January 2014

February 2014

March 2014

April 2014

May 2014

June 2014

July 2014

August 2014

September 2014

October 2014

November 2014

December 2014

January 2015

February 2015

March 2015

April 2015

May 2015

June 2015

August 2015

September 2015

October 2015

November 2015

December 2015

January 2016

February 2016

March 2016

April 2016

May 2016

June 2016

July 2016

August 2016

September 2016

October 2016

November 2016

December 2016

January 2017

February 2017

March 2017

May 2017

June 2017

July 2017

August 2017

September 2017

October 2017

November 2017

December 2017

January 2018

March 2018

April 2018

June 2018

July 2018

October 2018

November 2018

December 2018

January 2019

February 2019

November 2019

February 2020

March 2020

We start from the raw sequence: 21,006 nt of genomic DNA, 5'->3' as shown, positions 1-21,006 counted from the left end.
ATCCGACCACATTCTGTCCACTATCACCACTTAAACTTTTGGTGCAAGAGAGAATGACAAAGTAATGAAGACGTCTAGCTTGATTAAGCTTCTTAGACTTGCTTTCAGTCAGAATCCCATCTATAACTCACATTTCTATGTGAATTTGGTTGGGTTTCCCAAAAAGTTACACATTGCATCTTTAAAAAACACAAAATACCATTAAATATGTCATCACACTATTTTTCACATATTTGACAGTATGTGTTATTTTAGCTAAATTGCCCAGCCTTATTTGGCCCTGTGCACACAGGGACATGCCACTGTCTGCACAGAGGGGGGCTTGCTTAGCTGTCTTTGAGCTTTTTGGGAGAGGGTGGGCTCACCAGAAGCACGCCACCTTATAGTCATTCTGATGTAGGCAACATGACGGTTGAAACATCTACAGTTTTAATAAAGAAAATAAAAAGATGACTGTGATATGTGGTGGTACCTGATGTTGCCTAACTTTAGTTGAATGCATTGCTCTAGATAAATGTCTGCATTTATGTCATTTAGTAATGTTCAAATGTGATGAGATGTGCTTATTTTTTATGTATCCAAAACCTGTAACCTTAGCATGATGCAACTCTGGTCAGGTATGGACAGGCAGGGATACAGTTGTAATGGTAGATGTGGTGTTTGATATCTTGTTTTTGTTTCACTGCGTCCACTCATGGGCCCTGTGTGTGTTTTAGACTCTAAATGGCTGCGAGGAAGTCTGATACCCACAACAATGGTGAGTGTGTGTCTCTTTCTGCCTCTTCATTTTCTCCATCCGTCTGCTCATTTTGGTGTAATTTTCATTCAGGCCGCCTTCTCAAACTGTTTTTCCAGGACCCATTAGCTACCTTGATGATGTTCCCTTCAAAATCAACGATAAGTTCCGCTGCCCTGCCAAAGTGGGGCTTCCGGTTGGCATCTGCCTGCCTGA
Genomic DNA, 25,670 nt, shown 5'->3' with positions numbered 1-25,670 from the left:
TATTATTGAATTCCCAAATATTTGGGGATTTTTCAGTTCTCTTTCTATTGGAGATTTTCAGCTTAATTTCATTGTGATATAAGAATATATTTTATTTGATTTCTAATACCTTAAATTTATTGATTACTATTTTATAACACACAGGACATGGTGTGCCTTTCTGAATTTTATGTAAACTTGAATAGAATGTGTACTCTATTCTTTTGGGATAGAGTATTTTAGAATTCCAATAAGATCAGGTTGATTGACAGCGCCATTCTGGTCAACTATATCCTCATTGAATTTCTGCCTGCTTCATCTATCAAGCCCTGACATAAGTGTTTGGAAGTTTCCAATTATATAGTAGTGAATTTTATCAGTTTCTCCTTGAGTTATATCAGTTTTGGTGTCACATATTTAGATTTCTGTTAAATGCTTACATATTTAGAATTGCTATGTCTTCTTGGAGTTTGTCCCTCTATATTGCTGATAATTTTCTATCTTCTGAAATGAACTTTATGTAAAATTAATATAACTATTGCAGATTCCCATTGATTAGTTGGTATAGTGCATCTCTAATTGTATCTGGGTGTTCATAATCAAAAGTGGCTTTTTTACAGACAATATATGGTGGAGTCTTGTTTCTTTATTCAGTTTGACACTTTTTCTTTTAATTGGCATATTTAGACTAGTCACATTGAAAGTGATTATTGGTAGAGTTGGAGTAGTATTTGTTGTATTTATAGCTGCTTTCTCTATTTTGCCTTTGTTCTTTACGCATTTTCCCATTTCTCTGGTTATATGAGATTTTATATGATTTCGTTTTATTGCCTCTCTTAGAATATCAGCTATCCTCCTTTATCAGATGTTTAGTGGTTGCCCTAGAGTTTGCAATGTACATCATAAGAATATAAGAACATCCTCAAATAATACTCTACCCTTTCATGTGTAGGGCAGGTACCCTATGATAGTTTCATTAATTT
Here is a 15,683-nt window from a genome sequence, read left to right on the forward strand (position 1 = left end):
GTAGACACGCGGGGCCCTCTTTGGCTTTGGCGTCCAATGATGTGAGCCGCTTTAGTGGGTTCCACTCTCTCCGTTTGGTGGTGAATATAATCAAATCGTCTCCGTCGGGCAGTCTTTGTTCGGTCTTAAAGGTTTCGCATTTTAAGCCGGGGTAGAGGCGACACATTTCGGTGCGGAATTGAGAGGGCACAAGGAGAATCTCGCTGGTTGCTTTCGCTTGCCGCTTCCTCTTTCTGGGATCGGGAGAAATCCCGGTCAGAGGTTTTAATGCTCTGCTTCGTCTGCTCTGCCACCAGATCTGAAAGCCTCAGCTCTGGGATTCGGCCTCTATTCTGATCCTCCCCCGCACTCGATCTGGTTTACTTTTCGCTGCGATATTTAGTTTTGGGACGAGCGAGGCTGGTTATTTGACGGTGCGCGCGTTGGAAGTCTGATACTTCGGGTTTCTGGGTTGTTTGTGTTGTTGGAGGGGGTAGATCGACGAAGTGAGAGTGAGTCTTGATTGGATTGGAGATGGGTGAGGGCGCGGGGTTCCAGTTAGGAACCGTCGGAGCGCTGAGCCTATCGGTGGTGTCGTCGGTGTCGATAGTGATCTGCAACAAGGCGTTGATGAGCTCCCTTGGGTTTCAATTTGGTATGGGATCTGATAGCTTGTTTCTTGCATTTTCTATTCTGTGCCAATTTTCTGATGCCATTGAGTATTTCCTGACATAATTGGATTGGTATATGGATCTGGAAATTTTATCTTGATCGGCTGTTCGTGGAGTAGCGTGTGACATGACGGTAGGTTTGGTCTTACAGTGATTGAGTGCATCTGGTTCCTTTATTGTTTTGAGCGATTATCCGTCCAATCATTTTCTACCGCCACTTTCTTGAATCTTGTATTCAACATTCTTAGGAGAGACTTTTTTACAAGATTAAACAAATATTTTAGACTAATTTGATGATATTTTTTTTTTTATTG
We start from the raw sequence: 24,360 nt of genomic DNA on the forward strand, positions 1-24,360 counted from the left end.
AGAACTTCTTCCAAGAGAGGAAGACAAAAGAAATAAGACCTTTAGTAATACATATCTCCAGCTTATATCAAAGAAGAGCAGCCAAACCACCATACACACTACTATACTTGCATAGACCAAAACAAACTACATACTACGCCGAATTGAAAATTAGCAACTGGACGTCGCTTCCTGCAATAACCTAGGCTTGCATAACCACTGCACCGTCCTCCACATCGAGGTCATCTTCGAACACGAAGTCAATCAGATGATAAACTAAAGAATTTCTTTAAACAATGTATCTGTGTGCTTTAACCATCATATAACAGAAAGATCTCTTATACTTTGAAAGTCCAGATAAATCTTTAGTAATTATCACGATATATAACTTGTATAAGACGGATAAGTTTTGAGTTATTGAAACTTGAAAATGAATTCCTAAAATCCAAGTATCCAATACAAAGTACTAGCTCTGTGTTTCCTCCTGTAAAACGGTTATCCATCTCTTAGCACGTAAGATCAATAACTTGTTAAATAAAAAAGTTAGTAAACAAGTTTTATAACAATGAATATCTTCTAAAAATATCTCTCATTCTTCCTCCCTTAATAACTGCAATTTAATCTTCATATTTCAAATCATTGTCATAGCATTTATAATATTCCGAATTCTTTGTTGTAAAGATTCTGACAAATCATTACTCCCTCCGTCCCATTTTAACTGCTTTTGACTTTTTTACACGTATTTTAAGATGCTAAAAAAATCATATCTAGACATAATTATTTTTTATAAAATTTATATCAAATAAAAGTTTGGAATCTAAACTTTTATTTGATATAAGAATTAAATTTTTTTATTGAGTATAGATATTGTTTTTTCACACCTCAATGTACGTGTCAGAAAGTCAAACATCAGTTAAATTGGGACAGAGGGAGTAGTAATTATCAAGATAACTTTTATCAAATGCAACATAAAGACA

April 2020

May 2020

August 2020

September 2020

October 2020

December 2020

January 2021

February 2021

March 2021


Friday, December 19, 2008

I got a very thoughtful letter from a friend and colleague:
Hi Alex,

Interesting points about CTV and arguments to reduce Cancon.

I agree with your analysis. That is, that in poor economic times, broadcasters cut jobs because of the recession, but then again in better economic times, broadcasters still cut jobs because of .... consolidation, streamlining, operating efficiencies, [insert your rationale of choice here]. When you compare private TV broadcasters' profit margin with layoffs in broadcasting, there just isn't much of a link. So, layoffs in good times, layoffs in bad times: